There are a lot of things Morrissey does not care for, but Lou Reed isn’t one of them. The Smiths frontman has expressed his reverence for Reed many times over the years, and yesterday he posted a short, moving tribute to his idol online.
Posted on True to You, a Moz fan site, the Pope of Mope wrote of the late Velvet Underground (and beyond) singer:
‘Oh Lou / why did you leave us this way?’
No words to express the sadness at the death of Lou Reed. He had been there all of my life. He will always be pressed to my heart. Thank God for those, like Lou, who move within their own laws, otherwise imagine how dull the world would be. I knew the Lou of recent years and he was always full of good heart. His music will outlive time itself. We are all timebound, but today, with the loss of liberating Lou, life is a pigsty.
Though they founded the Velvet Underground together and collaborated on and off for nearly half a century, Lou Reed and John Cale had a relatively contentious relationship over the course of their intertwined careers. (As recently as earlier this year, Cale expressed consternation over Reed reviving their Andy Warhol tribute project Songs For Drella.)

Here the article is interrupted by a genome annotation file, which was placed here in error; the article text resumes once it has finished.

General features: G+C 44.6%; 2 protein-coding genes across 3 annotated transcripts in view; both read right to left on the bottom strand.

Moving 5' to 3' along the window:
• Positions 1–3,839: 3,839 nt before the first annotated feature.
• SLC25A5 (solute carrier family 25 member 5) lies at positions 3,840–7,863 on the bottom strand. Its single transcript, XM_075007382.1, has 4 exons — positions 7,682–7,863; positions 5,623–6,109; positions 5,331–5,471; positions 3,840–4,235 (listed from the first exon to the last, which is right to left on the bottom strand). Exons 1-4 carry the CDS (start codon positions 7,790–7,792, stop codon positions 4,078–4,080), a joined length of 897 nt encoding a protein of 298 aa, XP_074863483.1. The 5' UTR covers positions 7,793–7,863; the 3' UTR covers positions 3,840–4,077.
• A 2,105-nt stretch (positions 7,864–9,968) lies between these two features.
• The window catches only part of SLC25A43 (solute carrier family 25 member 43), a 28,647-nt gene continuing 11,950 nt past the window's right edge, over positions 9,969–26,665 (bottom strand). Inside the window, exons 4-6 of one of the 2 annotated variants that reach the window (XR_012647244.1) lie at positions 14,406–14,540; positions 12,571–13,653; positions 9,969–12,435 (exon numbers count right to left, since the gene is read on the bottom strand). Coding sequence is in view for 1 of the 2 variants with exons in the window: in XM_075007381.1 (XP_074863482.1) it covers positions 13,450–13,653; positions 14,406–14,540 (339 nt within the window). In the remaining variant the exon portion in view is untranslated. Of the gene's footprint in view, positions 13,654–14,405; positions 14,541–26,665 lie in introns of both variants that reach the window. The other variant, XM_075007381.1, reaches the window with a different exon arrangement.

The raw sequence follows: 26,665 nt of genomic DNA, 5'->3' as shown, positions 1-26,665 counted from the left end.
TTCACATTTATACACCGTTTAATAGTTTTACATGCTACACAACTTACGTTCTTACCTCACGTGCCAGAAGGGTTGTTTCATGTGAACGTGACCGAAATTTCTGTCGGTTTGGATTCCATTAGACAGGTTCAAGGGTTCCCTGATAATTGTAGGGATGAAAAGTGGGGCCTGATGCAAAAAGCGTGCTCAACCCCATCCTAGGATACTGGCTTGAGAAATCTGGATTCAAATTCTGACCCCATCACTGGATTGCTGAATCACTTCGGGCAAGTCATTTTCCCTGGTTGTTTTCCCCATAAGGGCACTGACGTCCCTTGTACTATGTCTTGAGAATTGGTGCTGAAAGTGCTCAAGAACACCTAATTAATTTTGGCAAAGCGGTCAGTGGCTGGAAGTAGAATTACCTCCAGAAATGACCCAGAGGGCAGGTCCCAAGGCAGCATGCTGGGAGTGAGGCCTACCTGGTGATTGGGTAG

But that was put aside following the news of Reed’s passing. Cale took to his Facebook page yesterday to express his thoughts on his former bandmate in the wake of his death. “The world has lost a fine songwriter and poet,” Cale wrote. “I’ve lost my ‘school-yard buddy.'”
Reed, Cale, Sterling Morrison and drummer Maureen Tucker launched the Velvet Underground in the mid 1960s and produced two albums together—1967’s The Velvet Underground and Nico and 1968’s White Light/White Heat—before Cale was replaced by Doug Yule for the band’s 1969 self-titled album. Cale and Reed clashed over control of the band and its direction, with Cale always trying to pull more and more into the droning sounds of tracks like “Venus In Furs.”
Since leaving the Velvet Underground, Cale had a moderately successful solo career (his signature album, 1973’s Paris 1919, is a classic of the genre) and has also done well as a producer, primarily for late former VU chanteuse Nico.
In 1989, Reed and Cale came together following the death of mutual friend and mentor Andy Warhol. The pair had not spoken to one another for years before Warhol’s memorial service in 1987, and they reunited in 1990 to write a song cycle about Warhol called Songs For Drella. Though they didn’t tour, they did make a concert film shot by ace cinematographer Ed Lachman, which is hard to find but well worth seeing. Cale and Reed last worked together on the Velvet Underground reunion tour in 1993.
Reed passed away yesterday, October 27. The cause of death has still yet to be announced, though he had recently undergone surgery for a liver transplant.